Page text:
after you?"
   "If and when that happens, I'll give you a call. 
Maybe even his name.  Until then, get out of my
   "Though on second thought," says Snapp, "maybe I
won't call you.  Maybe I'll just rat to save myself,
maybe I'll give him an address.  Maybe direct him to
room 12B, access code 355LM."
   That's where they're keeping Derek!  Snapp must
have spies in the police department.  Martin's body
goes stiff.  "What is it that you want, Snapp?"
   "Derek Mason doesn't testify, then I'll give you a
   "He's already agreed to..."
   "Persuade him to disagree.  Unless you want more
bodies.  And they'll always be more bodies, dealers,
like I said, they're a renewable resource.  White
kids... black kids.  Boys, girls.  Sixteen, seventeen,
   "Promise me.  Because I know you always keep your
promises."  He snorts.  "Hero."
   "I promise.  Mason won't testify.  Now give me the
damn name."
   "Alex Tyson."

   Martin rushes back to Danielle's office with the
   "If you had stuck around," says Danielle, "we came
across his file and flagged it a half-hour after you
rushed off."
   "What?  What 'oh'?  What's that look...?"
   "I made a deal with Snapp."
   "You what?"
   "For the name," says Martin.  "He gave me the name.
 I made a trade."
   "I have a feeling I'm about to kick you in the
   Martin shrugs, sheepishly.  "I promised him Derek
wouldn't testify."
   "Derek is going to give us Snapp on a platter, and
you want to toss that away?"
   "Snapp's giving us the Crooked Man."
   "We don't need Snapp!  Or you, for that matter. 
We found the name ourselves!"
   "I didn't know that," says Martin.  "Look.  I made
the best decision I could with the information I had."
   "It wasn't your decision to make," says Danielle. 
"Where do you get off using Derek as a bargaining
chip?  You're not a police officer, you're not a
lawyer, and you're not Derek Mason.  You're a
volunteer.  Okay?"
   "Okay, I got it.  I'm sorry."
   She sighs.  "It's not that bad.  Since it wasn't
even your decision to make, it doesn't really
   "No," says Martin.  "I gave my word, Danielle."
   "Oh, don't even..."
   "I gave my word!"
   "Don't even go there, hero!  You gave your word to
slime like Snapp, it doesn't count!"
   There was a time where Martin would see the logic
behind Danielle's argument.  In fact, there was a time
that he had the same argument with Ray.  Part of him,
then, wants to concede the point.  But there's
something else in him, something new and ancient and
stubborn.  "I gave my word.  It counts.  It always
counts.  And I promise you, we will put Samson Snapp
behind bars."
   "You give your word, hero?"
   "I give my word.  Now.  Show me what we've got on
   Danielle crosses her arms against her chest.  "This
isn't over yet.  You're still in the doghouse."  She
reaches behind her, plucking Tyson's file from the
mess on her desk with smooth and effortless
   "Alex Tyson, aka The Chemist.  He was in Snapp's
employ until early last year.  You could say that he
was Snapp's R & D department: manufacturing new drugs,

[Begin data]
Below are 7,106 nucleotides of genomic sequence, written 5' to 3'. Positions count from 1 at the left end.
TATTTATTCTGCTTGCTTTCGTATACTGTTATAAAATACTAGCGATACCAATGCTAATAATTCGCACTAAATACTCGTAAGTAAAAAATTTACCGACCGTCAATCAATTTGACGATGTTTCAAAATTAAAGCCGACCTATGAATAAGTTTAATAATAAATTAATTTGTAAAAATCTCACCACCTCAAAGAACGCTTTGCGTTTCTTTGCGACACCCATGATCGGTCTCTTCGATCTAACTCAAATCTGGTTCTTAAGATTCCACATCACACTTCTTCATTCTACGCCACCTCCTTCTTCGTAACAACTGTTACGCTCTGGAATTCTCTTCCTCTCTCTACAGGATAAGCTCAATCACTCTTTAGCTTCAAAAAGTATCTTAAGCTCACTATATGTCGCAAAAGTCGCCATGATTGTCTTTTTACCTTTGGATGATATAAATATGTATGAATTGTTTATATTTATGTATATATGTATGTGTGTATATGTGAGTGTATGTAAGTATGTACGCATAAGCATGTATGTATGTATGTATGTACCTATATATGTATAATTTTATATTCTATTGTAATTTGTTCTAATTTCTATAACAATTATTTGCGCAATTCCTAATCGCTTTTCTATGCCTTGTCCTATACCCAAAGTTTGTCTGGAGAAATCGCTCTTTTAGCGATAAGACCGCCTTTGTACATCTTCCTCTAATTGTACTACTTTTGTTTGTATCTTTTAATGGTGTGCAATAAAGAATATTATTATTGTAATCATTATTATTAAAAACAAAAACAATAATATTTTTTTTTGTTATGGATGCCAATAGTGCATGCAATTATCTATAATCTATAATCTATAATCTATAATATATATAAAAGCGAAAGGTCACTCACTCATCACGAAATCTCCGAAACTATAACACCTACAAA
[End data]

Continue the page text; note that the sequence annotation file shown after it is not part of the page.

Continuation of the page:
improving old ones."
   "That's right," says Martin.  He had a run-in with
the guy before he had become the Green Knight, when he
was fighting crime as a nameless, street-level
vigilante.  At that time, he was as wanted by the
police as Snapp was.
   Making an arrest as the mask with no name, or
risking dropping a suspect off at the police station,
had been out of the question.  Besides, that wasn't
his aim.  He was waging a war, and he used the methods
of war: fear, intimidation, violence.
   At the time, he wholly convinced of the rightness
of his actions.  But in the nine months since he had
taken on the mantle of the Green Knight, he and
Danielle had made more progress, working within the
confines of the law, than he had alone in ten years
working outside it.  He looks at Tyson's file, and he
feels ashamed; at the same time, Tyson's not working
for Snapp anymore, is he?  With an uneasy sense of
pride, he asks what turned Tyson off from the
chemistry business.
   "A little girl," says Danielle.  "Ten years old. 
Not his daughter, not anyone he knew.  But she had
gotten hooked, and she was dead all the same.  They
just get younger and younger."
   "If we know all this," says Martin, "why is he out
there killing people and not rotting in jail?"
   "The same reason Snapp's out there," says Danielle.
 "No evidence.  Someone completely totaled his lab,
destroyed all traces.  Someone with a grudge."
   And that was Martin, too.  "So.  What've we
   "A last address," says Danielle.  "And before you
even ask: I'm going with you, doghouse."
   "Doghouse?  I liked it better when you called me
   "Then earn it."

   The rickety little house has been deserted for some
time, if the smell of mildew is any indication. 
Within a few minutes, Danielle finds a lab.
   "Thought he was done with chemistry," says Martin. 
"The stuff in these test-tubes couldn't have been
sitting here over a year."
   Danielle corks the tubes and slides them into an
evidence baggie.

   It's nearly midnight.  Roy Riddle comes down to
Martin's room to drop off the suit for tomorrow's
interview.  "Would you like a cup of tea before
turning in?" says Roy.  He leans in close, whispering
furtively: "I've got rye crisps!"  As if rye crisps
were the ultimate indulgence, a venal sin.
   "Alright," nods Martin.
   The two of them begin to head up the stairs when
Martin's pager goes off.  He consults it wearily. 
"It's Danielle.  Something must have come up in the
Crooked Man case.  A rain check?"
   "Sure," says Roy.  "But I can't promise there'll be
any rye crisps left."
   Martin rolls his eyes and begins to get changed.

   When he arrives at the police station, Danielle is